Pushing forward transmedia studies beyond its initial theoretical conception as a product of contemporary entertainment industries.
Over the past few years, Dr Matthew Freeman has sought to push forward transmedia studies beyond its initial theoretical conception as a product of contemporary entertainment industries (see Jenkins, 2003; 2006). ‘Transmediality’ describes ‘the increasingly popular industrial practice of using multiple media technologies to present information [...] through a range of textual forms’ (Evans, 2011: 1), such as the way that Hollywood franchises are spun-off into video games and comic books. However, Matthew’s research has pushed this concept towards cultural history contexts. In 2016, he was the first to publish a full-scale theorisation of the industrial history of transmedia storytelling, rethinking this seemingly contemporary phenomenon as a way of understanding relationships between media production, consumer culture and political regulation in the twentieth century.
You can read more about his ideas on the history of transmedia storytelling in a series of interviews published on Henry Jenkins’ Confessions on an Aca-Fan blog titled 'Yes, Transmedia HAS a History!: An Interview with Matthew Freeman':
Since then, he aimed to develop an understanding of the national workings of transmediality, exploring how different cultures around the world are applying transmedia practices to cultural, political and heritage projects. This work manifests as Global Convergence Cultures: Transmedia Earth, a book he co-edited with Dr William Proctor, and which established a cultural specificity approach to studying transmedia projects. It analyses how national media agendas, structures and policies inform cultural models and practices of transmedia storytelling, spanning contexts of Europe, North and South America, and Asia.
Matthew’s thinking about a new field theory for transmediality, one based on examining the different configurations that this cross-platform practice might take in the service of different goals, culminates with The Routledge Companion to Transmedia Studies, a 50+ chapter book he co-edited by Renira Rampazzo Gambarato. The companion aims to be the definitive volume for scholars and students interested in comprehending all the various aspects of transmediality, exploring the industries, arts, practices, cultures, and methodologies of studying convergent media across multiple platforms.
So, where can transmedia studies go next?
Matthew has been busy carving our two separate tracts for thinking about future directions for the field of transmedia studies. The first is the idea of ‘transmedia for transitional justice’, an approach based on the idea that transmedia is innately reflexive and can thus support reconciliation. This is an idea that he is currently co-developing with Camilo Tamayo Gomez, and which he has previously explored in terms of Colombian cultural memory and educational practice in an article for the International Journal of Creative Media Research.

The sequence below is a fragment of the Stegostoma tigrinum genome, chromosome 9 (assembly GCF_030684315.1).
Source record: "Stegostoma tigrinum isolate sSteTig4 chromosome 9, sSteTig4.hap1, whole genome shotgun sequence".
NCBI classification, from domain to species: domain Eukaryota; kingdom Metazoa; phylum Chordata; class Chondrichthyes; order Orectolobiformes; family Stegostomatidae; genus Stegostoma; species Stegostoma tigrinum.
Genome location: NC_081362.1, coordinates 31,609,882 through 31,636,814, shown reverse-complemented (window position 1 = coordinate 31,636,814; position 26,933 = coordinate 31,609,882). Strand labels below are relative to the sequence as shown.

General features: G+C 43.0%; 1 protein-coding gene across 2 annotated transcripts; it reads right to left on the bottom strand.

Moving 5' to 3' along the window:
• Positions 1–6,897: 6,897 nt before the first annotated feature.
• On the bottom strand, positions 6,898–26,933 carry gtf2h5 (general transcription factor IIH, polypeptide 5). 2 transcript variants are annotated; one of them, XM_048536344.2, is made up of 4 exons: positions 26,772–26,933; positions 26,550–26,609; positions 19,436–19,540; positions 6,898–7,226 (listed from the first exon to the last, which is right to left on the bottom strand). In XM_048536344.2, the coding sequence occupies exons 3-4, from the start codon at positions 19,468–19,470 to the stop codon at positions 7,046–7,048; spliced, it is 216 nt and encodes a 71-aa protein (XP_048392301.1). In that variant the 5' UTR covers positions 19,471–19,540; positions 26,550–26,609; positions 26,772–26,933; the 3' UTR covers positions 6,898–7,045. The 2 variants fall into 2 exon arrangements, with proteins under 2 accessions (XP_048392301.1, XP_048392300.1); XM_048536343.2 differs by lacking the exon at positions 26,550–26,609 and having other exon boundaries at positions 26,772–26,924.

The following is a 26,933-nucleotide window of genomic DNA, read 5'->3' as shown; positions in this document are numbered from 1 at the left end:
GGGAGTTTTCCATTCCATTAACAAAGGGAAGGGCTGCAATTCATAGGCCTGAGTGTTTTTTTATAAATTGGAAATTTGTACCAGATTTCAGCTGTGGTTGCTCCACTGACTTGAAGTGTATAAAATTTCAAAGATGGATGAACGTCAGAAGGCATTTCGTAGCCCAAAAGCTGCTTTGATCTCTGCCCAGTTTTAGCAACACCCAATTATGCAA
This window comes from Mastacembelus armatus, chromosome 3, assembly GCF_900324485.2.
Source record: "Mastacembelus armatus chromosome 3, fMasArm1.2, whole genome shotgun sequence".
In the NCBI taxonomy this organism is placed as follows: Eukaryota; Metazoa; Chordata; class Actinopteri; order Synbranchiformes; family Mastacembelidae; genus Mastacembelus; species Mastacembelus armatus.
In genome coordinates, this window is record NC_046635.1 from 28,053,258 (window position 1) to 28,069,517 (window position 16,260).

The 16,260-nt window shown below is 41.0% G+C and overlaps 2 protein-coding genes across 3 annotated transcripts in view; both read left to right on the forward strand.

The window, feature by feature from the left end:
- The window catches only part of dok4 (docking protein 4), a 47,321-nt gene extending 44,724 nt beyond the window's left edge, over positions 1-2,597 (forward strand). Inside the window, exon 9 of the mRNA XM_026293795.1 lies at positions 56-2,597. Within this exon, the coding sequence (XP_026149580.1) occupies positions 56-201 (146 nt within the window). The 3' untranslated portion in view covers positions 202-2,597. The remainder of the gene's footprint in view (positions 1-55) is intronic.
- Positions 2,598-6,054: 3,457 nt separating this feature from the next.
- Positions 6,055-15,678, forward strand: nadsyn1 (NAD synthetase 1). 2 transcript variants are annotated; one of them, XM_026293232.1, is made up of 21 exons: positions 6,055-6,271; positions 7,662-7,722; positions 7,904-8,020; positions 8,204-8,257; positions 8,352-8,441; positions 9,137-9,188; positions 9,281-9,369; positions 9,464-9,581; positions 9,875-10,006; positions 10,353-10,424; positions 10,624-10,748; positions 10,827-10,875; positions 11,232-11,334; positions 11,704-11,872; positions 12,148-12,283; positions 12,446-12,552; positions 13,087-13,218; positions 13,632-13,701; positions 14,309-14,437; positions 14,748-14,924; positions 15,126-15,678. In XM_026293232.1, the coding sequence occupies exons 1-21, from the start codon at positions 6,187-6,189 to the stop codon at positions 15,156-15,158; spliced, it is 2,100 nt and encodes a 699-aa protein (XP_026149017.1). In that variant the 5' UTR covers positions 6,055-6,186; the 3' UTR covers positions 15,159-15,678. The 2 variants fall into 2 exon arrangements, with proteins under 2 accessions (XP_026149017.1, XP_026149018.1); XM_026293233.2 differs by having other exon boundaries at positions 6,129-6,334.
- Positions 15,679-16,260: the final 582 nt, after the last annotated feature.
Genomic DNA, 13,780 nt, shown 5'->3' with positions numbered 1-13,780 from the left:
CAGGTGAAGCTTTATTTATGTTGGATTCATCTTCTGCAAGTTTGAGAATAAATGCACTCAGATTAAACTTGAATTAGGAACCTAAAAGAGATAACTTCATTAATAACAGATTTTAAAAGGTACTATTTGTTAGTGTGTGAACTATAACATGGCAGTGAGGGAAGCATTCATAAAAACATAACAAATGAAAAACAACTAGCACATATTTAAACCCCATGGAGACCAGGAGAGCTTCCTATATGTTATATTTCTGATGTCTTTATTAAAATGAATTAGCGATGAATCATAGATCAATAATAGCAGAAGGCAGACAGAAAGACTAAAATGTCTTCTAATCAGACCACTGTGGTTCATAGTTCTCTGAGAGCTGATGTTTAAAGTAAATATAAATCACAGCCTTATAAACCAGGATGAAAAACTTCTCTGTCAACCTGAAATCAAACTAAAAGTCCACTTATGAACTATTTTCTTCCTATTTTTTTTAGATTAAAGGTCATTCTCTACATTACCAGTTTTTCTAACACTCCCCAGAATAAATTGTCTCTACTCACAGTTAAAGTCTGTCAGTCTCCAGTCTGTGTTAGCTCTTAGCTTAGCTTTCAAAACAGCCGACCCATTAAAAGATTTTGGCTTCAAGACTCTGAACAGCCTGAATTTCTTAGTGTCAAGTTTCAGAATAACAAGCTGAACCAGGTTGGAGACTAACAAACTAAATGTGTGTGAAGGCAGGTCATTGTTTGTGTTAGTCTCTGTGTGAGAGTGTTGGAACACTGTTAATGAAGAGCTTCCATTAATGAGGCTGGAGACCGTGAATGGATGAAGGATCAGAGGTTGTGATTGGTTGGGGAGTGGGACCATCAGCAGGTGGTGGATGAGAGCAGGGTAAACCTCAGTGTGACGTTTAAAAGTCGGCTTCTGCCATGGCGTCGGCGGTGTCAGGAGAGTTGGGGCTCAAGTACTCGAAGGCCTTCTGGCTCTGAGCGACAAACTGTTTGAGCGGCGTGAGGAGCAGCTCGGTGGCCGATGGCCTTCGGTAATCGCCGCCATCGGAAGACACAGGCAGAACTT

The second tract that Matthew is now exploring is the value of transmediality as a concept to understand the self and personal identity in today’s multiplatform culture. A new edited collection is now underway, co-edited with James Dalby, that examines this central question: how have today’s transmedia trends and movements shaped how people (re)create themselves across media? This book is titled Transmedia Selves: Identity and Persona Creation in the Age of Multiplatform and Mobile Media. It will examine this mediated shift in the contemporary human condition, focusing on the ways in which we synthesise with media content in daily life, essentially ‘transmediating’ ourselves into new forms. Across a truly global roster of essays, this book will aim to establish a transdisciplinary theory for the ‘transmedia self’, exploring how the likes of celebrity culture, fandom, play, politics, virtual and augmented reality technologies inform the creation of transmedia identities in the twenty-first century. Specifically, the book promises to reposition transmediality as key to understanding the formation of identity in a postdigital media culture, where our lives are interlaced, intermingled and narrativised across a range of media platforms and interfaces.
Collaborating with others
Beyond his own work, Matthew is genuinely keen to hear from other researchers and practitioners seeking to push forward our understanding of transmediality. As such, he set up a book series with Routledge, titled Routledge Advances in Transmedia Studies. The series publishes monographs and edited collections that sit at the cutting-edge of today’s interdisciplinary cross-platform media landscape. Topics should consider emerging transmedia applications in and across industries, cultures, arts, practices, or research methodologies. The series is especially interested in research exploring the future possibilities of an interconnected media landscape that looks beyond the field of media studies, notably broadening to include socio-political contexts, education, experience design, mixed-reality, journalism, the proliferation of screens, as well as art- and writing-based dimensions to do with the role of digital platforms like VR, apps and iDocs to tell new stories and express new ideas across multiple platforms in ways that join up with the social world.
If you're interested in pitching a book for the series, please feel free to email firstname.lastname@example.org to discuss ideas and projects further.